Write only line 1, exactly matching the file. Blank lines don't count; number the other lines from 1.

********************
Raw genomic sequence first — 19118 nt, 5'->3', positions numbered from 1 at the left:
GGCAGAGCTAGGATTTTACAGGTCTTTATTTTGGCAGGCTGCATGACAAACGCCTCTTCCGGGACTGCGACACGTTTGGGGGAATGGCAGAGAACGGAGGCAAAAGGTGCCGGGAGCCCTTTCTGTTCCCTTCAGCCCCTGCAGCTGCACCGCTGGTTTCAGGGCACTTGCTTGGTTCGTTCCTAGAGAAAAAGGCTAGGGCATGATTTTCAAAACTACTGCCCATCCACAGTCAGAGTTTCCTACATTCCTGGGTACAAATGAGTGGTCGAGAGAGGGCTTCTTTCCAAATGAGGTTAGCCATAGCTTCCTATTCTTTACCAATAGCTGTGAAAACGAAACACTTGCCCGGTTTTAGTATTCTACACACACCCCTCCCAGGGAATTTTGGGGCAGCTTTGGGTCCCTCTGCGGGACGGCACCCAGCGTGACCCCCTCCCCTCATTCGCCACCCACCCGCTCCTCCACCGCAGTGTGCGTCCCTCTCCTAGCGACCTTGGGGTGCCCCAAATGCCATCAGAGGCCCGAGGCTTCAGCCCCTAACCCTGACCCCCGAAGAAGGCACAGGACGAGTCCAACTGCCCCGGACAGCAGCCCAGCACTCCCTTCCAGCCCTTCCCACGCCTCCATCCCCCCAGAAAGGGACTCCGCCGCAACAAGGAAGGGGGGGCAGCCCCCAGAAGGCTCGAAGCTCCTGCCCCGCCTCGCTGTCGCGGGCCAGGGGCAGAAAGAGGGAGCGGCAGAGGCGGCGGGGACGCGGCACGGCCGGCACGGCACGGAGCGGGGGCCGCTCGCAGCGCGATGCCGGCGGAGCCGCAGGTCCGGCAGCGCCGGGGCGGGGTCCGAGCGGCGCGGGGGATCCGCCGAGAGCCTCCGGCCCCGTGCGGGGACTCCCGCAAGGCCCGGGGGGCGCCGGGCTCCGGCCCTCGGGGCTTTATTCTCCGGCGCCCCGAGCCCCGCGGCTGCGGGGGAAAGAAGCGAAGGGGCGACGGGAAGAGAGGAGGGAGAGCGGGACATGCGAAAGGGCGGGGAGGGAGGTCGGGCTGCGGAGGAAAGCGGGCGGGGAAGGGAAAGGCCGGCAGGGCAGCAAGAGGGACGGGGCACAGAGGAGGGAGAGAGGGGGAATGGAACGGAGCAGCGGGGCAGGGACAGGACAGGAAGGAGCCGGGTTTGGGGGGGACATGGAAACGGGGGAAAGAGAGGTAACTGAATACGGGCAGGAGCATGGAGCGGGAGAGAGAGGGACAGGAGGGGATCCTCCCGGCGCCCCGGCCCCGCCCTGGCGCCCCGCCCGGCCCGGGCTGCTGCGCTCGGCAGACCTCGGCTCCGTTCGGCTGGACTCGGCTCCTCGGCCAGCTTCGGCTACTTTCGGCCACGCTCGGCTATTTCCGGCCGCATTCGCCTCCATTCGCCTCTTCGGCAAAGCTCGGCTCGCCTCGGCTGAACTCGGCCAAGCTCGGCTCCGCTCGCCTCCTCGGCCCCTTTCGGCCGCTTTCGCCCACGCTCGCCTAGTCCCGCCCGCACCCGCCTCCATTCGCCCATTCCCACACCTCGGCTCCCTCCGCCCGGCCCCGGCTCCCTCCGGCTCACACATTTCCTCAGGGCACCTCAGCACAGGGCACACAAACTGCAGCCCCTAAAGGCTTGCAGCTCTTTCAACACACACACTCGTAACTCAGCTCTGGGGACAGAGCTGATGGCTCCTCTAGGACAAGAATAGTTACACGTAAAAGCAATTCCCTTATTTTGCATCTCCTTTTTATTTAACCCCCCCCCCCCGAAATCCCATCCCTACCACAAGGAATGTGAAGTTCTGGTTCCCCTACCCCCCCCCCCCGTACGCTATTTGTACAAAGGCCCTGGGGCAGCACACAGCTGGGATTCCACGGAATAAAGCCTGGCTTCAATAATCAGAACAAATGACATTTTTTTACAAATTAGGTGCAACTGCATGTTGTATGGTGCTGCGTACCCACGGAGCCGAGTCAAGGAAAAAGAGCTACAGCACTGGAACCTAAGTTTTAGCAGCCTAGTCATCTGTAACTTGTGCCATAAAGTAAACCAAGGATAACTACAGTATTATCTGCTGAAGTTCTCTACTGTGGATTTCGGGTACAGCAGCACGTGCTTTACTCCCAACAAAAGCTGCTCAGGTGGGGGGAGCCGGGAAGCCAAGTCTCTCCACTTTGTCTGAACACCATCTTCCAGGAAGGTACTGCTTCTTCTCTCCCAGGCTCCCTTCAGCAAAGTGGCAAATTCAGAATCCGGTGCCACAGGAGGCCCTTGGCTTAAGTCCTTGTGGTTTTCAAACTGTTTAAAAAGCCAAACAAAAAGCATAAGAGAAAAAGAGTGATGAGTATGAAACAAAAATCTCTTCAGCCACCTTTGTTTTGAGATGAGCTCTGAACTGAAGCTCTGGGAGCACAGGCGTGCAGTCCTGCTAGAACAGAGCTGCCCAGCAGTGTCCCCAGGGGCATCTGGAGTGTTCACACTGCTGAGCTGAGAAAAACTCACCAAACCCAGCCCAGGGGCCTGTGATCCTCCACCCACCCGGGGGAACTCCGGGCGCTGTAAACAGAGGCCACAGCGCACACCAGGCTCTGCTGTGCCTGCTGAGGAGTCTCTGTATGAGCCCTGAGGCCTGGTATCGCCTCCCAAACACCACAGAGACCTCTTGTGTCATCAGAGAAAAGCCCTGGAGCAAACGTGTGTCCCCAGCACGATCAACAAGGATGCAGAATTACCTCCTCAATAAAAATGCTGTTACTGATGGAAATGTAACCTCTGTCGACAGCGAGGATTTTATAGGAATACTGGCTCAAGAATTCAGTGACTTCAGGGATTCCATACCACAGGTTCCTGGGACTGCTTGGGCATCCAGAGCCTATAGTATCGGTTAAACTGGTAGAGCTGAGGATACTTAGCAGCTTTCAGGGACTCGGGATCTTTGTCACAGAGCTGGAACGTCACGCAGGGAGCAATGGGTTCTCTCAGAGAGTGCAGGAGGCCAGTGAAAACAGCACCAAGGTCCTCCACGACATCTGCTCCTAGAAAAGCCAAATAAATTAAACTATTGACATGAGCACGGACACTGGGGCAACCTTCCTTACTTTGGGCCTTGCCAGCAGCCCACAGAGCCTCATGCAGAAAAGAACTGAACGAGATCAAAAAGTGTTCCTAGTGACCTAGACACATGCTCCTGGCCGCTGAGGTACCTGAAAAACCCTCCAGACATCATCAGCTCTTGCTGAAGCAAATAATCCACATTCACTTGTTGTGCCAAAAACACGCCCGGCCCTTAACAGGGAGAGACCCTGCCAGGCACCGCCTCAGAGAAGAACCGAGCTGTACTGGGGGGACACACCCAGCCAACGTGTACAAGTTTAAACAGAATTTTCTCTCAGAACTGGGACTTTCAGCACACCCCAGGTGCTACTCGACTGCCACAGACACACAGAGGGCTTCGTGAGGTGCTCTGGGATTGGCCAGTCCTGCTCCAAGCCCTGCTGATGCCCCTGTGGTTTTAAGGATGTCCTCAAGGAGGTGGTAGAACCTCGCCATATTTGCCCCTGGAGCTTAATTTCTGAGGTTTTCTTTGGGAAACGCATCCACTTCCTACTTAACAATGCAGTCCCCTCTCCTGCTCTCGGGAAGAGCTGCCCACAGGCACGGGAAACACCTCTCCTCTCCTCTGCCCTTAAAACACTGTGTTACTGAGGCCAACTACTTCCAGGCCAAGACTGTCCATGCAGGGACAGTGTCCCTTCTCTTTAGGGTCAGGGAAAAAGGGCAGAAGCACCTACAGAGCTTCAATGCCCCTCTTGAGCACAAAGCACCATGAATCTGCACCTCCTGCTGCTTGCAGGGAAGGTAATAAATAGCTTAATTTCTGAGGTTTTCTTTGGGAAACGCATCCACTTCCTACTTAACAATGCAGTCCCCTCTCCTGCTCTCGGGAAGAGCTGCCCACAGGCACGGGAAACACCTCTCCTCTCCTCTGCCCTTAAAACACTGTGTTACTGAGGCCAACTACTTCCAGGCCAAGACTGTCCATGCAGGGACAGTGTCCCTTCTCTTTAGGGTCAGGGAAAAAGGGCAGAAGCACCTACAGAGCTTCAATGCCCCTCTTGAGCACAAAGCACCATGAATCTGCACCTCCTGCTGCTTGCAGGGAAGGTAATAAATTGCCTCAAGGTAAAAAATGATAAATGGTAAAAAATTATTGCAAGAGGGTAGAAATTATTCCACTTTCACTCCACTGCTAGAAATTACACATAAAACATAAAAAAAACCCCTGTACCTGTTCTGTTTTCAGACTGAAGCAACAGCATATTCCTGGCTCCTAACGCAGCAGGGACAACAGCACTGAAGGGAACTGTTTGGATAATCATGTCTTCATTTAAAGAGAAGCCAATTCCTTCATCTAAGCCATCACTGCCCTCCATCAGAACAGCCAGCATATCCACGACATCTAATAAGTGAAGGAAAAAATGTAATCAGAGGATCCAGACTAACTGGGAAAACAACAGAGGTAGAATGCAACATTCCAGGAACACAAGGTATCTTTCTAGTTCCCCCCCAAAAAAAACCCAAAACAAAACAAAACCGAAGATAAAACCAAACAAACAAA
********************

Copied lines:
Raw genomic sequence first — 19118 nt, 5'->3', positions numbered from 1 at the left: